Maharsh K. Patel
Joseph J. King
Galeazzi fractures are defined as a fracture of the distal one-third radial shaft and associated distal radioulnar joint (DRUJ) injury.
Variants—fractures anywhere along the radius or fractures of both the radius and ulna with DRUJ disruption
DRUJ is the distal articulation of the ulna within the sigmoid notch on the ulnar border of the distal radius.
Primarily stabilized by triangular fibrocartilage complex (TFCC)
Also has volar and dorsal distal radioulnar ligaments
DRUJ is most stable in supination.
Incidence of DRUJ instability
Unstable in 55% when radius fracture is <7.5 cm from articular surface
Unstable in 6% when radius fracture is >7.5 cm from articular surface
Major deforming forces
Pronator quadratus—insertion pronates the distal radius with proximal and volar displacement
Thumb extensors and abductors—result in shortening and relaxation of the radial collateral ligament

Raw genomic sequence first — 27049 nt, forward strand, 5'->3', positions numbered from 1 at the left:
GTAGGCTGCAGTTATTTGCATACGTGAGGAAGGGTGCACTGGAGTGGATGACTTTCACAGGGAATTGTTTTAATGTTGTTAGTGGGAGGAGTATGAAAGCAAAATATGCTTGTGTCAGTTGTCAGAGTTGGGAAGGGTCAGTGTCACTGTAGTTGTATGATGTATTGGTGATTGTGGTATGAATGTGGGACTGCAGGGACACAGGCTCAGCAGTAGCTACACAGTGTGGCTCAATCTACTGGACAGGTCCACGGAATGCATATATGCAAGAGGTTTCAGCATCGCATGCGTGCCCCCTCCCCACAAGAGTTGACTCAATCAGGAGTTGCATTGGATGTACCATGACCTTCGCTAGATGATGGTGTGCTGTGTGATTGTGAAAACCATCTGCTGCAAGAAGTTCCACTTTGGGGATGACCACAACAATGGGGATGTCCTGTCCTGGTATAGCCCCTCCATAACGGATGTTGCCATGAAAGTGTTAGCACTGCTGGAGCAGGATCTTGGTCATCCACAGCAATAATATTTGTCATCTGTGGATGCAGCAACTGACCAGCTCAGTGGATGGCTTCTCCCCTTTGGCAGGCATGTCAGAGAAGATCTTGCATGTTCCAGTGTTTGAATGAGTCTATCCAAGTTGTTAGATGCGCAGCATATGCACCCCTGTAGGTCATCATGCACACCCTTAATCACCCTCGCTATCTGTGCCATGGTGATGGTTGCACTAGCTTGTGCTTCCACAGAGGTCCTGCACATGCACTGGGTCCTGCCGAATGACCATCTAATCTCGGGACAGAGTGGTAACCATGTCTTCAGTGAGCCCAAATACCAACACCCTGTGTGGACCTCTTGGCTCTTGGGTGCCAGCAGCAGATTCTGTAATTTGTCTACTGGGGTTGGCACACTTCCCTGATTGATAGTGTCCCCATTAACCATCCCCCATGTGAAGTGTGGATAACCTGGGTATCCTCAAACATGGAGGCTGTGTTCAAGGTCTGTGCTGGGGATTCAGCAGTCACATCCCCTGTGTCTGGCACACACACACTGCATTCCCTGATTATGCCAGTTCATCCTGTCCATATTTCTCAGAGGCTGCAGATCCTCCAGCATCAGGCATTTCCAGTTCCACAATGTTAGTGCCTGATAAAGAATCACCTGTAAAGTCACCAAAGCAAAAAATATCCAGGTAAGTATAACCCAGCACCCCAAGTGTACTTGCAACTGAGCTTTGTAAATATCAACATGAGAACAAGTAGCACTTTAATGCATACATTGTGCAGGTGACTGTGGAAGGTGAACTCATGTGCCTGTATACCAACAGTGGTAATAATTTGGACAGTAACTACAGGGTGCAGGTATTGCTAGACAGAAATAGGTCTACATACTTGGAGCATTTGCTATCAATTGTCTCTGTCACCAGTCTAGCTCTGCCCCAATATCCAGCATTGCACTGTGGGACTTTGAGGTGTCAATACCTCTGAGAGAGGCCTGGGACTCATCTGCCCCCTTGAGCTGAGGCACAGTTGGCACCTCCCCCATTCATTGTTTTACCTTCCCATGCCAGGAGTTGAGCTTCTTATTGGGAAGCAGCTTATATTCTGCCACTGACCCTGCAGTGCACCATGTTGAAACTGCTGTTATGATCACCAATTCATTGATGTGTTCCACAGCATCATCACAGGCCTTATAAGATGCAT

Mechanism of injury
Indirect trauma such as a fall onto an outstretched hand with the forearm in pronation (Figure 30.1)
Forceful axial loading with torsion of forearm
Direct trauma to the forearm and/or wrist
Motor vehicle accidents, blunt trauma, etc.
≤3% of all forearm fractures in children
≤7% of all forearm fractures in adults
Symptoms include local pain, swelling, deformity, decreased wrist range of motion after associated history of forearm trauma.
Physical examination—see Figure 30.2
Tenderness and swelling of the distal forearm
Limited and painful wrist motion and forearm pronation/supination
Prominent distal ulna
DRUJ stress causes wrist or forearm pain.
Neurovascular examination; however, neurovascular injury is rare
Imaging—see Figure 30.3
Definitive diagnosis typically made with plain radiographs
Anteroposterior (AP)/lateral views of the forearm, wrist, and elbow
Signs of possible DRUJ injury on imaging
Dorsal or volar displacement of the distal ulna on the lateral wrist view
Widening or incongruity of DRUJ on AP view
Ulnar styloid fracture at the base
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